The group is heavy on moguls and would-be moguls — all, of course, Trump donors. Among them are Steven Roth, a real estate mogul who owns a building with Mr. Trump; Harold Hamm, the billionaire wildcatter; John A. Paulson, the billionaire hedge fund manager; Steve Feinberg, the co-founder of Cerberus, the private equity firm; and Dan DiMicco, former president and chief executive of the steel company Nucor Corporation, who has been vocal about bringing manufacturing jobs back to the United States.
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Wilbur Ross, the famed venture capitalist, was left off the original list but later added on Trump's website; Mr. Ross said that his team hadn't gotten back to the candidate in time to be included last week.
And for those keeping score, Carl Icahn, the activist investor and longtime Trump backer, said he was left off the list so he could start a "super PAC," which he said would not be allowed if he were a formal member of the campaign.
Then again, Mr. Trump has made a virtue of his lack of traditional support, depicting himself as an anti-establishment candidate willing to make difficult choices. He sent a tweet saying as much earlier this week, showing a picture of him and Ms. Clinton under the headline "Campaign Contributions from Hedge Funds." It showed Ms. Clinton received $48.5 million from the hedge fund industry while Mr. Trump received only $19,000. "Crooked Hillary Clinton is 100% owned by her donors," he wrote.
The tweet and his economics council are a bit of mixed message, given that he is trying to raise money from the financial industry and clearly has some support — even some from traditional Republican circles. On Monday, for instance, George P. Bush, the son of Jeb (who is anti-Trump) came out in favor of the Republican candidate, urging all party members to support Mr. Trump.
Mr. Trump's challenge is he is trying to be two things at the same time: distinctly anti-elite yet absolutely elite. This is particularly tough given he wants to be seen as a successful billionaire businessman while also being an outsider trying to work for the little guy.
That said, while Mr. Trump may relish his unconventional group, he has been quietly trying to get some more establishment voices to join him.
But many of the most prominent Republican donors have been doing their best to avoid associating with him. Stephen Schwarzman, co-founder of the Blackstone Group, met with Mr. Trump, but has so far refused to donate or publicly support him, according to people briefed on the meeting.
Henry Kravis, who historically has voted for Republicans and donated money to them, has been relatively silent. (When Mr. Trump floated his name for Treasury secretary, Mr. Kravis said, "That was scary when he said that.")
Ken Griffin, the founder of Citadel, would seem like a natural Trump supporter, given that he describes himself as a "Reagan Republican." He has donated to Jeb Bush, Marco Rubio and Scott Walker, but not to Mr. Trump.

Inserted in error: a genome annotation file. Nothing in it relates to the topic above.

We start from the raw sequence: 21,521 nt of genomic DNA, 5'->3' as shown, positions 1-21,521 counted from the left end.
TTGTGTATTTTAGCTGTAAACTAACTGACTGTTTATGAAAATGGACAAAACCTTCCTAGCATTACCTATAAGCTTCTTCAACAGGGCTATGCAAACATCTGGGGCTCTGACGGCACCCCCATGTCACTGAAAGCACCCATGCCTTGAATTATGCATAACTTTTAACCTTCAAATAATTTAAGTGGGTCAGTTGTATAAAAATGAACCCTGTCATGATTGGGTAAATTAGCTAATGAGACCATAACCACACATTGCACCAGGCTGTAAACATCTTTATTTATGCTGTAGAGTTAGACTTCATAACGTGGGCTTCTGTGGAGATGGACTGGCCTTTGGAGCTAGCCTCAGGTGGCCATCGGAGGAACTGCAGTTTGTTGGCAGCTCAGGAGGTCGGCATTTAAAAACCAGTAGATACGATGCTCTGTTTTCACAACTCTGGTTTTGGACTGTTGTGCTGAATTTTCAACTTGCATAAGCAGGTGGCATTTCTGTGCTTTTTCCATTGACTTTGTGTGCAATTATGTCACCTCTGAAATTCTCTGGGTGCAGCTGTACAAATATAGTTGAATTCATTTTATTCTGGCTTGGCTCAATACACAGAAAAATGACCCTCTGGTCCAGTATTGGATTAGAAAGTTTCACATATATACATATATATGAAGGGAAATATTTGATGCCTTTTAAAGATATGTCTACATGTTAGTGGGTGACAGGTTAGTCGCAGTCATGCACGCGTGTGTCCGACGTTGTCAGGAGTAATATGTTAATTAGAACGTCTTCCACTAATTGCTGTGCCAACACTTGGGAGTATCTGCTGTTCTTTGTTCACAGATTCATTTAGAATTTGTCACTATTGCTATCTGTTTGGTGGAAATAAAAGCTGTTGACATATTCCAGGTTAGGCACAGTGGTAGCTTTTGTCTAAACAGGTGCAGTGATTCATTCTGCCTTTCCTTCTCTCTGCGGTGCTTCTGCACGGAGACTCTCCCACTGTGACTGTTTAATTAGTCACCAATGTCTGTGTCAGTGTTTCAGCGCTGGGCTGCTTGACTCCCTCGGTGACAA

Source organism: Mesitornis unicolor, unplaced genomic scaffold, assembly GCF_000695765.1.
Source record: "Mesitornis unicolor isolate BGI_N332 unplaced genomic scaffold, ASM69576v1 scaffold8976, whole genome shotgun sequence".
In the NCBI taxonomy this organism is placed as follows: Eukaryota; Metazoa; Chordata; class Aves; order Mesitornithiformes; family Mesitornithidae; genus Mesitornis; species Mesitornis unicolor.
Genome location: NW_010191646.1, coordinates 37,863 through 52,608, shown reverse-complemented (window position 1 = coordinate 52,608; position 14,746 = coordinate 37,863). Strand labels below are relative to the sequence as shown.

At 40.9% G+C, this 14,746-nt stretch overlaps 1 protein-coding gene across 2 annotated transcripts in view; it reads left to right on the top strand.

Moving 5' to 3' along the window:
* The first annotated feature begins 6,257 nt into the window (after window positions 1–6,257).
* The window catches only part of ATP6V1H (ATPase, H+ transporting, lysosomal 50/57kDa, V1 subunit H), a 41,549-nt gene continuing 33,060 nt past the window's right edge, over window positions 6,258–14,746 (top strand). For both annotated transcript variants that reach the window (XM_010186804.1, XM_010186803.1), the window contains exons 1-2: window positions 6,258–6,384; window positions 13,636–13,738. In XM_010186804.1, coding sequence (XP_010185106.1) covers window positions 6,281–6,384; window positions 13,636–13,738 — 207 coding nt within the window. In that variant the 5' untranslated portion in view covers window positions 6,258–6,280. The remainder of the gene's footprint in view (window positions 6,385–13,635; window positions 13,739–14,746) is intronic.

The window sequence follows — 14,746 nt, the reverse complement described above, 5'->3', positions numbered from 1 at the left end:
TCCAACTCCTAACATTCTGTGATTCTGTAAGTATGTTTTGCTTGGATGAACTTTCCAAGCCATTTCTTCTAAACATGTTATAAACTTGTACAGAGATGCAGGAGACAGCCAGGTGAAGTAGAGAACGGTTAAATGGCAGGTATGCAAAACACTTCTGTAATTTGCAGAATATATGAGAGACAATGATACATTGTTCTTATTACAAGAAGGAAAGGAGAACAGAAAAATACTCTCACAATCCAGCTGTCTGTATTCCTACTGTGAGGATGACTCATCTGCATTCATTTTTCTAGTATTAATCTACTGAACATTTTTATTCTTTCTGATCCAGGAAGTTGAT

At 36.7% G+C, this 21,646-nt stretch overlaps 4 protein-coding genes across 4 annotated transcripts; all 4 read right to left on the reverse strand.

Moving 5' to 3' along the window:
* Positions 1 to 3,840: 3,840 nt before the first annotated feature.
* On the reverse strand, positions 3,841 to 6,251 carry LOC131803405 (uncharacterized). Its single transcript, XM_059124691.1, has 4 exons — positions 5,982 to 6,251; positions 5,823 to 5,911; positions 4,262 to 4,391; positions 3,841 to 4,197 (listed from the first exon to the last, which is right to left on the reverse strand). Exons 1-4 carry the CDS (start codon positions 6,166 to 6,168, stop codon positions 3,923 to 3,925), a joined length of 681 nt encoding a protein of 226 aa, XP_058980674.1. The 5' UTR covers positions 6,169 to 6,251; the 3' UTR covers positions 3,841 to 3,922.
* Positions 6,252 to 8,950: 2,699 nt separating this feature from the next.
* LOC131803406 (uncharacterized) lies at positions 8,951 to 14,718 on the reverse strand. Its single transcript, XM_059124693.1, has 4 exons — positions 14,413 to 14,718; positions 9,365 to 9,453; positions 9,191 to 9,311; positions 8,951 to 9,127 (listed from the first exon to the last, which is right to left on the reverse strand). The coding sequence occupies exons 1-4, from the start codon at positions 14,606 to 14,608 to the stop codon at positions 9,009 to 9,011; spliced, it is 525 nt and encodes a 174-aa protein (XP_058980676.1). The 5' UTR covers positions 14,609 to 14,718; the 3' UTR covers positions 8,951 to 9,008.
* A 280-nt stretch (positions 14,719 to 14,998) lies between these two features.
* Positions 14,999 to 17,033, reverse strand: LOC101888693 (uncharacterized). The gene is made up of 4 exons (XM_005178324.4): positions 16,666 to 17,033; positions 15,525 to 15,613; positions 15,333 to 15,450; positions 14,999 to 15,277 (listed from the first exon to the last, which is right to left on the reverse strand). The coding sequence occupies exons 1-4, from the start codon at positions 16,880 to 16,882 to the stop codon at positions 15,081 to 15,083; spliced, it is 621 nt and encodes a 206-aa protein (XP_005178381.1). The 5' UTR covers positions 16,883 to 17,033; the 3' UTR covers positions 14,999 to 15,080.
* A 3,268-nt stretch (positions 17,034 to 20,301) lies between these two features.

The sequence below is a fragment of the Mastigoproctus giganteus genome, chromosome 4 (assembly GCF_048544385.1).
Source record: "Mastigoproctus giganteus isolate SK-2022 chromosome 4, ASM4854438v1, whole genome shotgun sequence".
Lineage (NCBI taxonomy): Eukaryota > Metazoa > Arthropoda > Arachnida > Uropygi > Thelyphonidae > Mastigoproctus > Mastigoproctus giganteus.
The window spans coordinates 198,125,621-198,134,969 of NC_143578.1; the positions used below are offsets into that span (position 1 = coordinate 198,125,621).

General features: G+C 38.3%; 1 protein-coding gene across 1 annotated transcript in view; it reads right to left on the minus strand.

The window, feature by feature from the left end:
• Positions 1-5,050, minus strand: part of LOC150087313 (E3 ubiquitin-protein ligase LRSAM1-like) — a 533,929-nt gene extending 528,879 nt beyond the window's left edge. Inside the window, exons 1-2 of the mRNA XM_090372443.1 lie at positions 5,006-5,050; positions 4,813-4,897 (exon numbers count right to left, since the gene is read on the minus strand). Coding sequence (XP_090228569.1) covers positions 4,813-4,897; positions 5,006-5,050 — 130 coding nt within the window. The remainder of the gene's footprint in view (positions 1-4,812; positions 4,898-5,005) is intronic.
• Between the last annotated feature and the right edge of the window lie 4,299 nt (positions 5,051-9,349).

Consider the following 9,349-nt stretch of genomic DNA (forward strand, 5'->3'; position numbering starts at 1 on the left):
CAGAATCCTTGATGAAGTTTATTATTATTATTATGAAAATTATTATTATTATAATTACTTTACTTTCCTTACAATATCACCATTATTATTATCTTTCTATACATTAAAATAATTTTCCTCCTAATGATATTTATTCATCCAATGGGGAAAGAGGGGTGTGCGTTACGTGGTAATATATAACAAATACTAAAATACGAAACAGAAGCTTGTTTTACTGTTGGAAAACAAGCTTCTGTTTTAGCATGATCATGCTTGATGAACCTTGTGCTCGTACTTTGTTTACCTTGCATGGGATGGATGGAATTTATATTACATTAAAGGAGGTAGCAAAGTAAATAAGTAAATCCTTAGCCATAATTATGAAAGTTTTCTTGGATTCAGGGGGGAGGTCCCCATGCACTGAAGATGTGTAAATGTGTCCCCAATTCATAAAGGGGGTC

Cliff Asness, the billionaire founder of AQR, an investment management firm, has historically supported Republicans, but called Mr. Trump "a disaster for the G.O.P. and for the country." In March, he seemed to bend a little, saying, "I have to keep a more open mind," but his spokesman said on Monday that he hadn't changed his position.
Paul Singer, one of the biggest Republican donors, has been part of the #NeverTrump campaign, saying his policies would be "a guarantee of a global depression."
The list goes on. Seth Klarman, who runs the hedge fund Baupost, has often supported Republicans even though he is an independent. Last week he issued a blistering statement about Mr. Trump while throwing his weight behind Mrs. Clinton.
"His words and actions over the last several days are so shockingly unacceptable in our diverse and democratic society that it is simply unthinkable that Donald Trump could become our president," Mr. Klarman said.
Traditional Republican economists have also kept their distance. Glenn Hubbard, the dean of Columbia Business School, who served as chairman of the Council of Economic Advisers under President George W. Bush, wrote, "The anti-trade and anti-immigration policies of Mr. Trump portend a slower-growth future for all Americans, and middle- and lower-income Americans in particular."
Greg Mankiw, a Harvard economist who succeeded Mr. Hubbard as chairman of President Bush's Council of Economic Advisers and also advised Mitt Romney, said of Mr. Trump: "He will not be getting my vote. I have Republican friends who think that things couldn't be worse than doubling down on Obama policies under Hillary Clinton. And, like them, I am no fan of the left's agenda of large government and high taxes. But they are wrong: Things could be worse. And I fear they would be under Mr. Trump."
Mr. Ross, a Trump supporter, said he thought the candidate's economic speech in Detroit on Monday might prove to be a positive turning point. "He did a very good job," Mr. Ross said after the speech. "If he just stuck to that, he'd be in a lot better shape."
Mr. Ross called Mr. Trump "substantive" and said he was particularly impressed by "the whole way he reacted to the staged demonstrators." It was "mature" of Mr. Trump to refrain from taking the bait and getting angry, Mr. Ross said.
The question is, if Mr. Trump adjusts his behavior over the next several weeks, will some of those establishment names come join his anti-establishment band?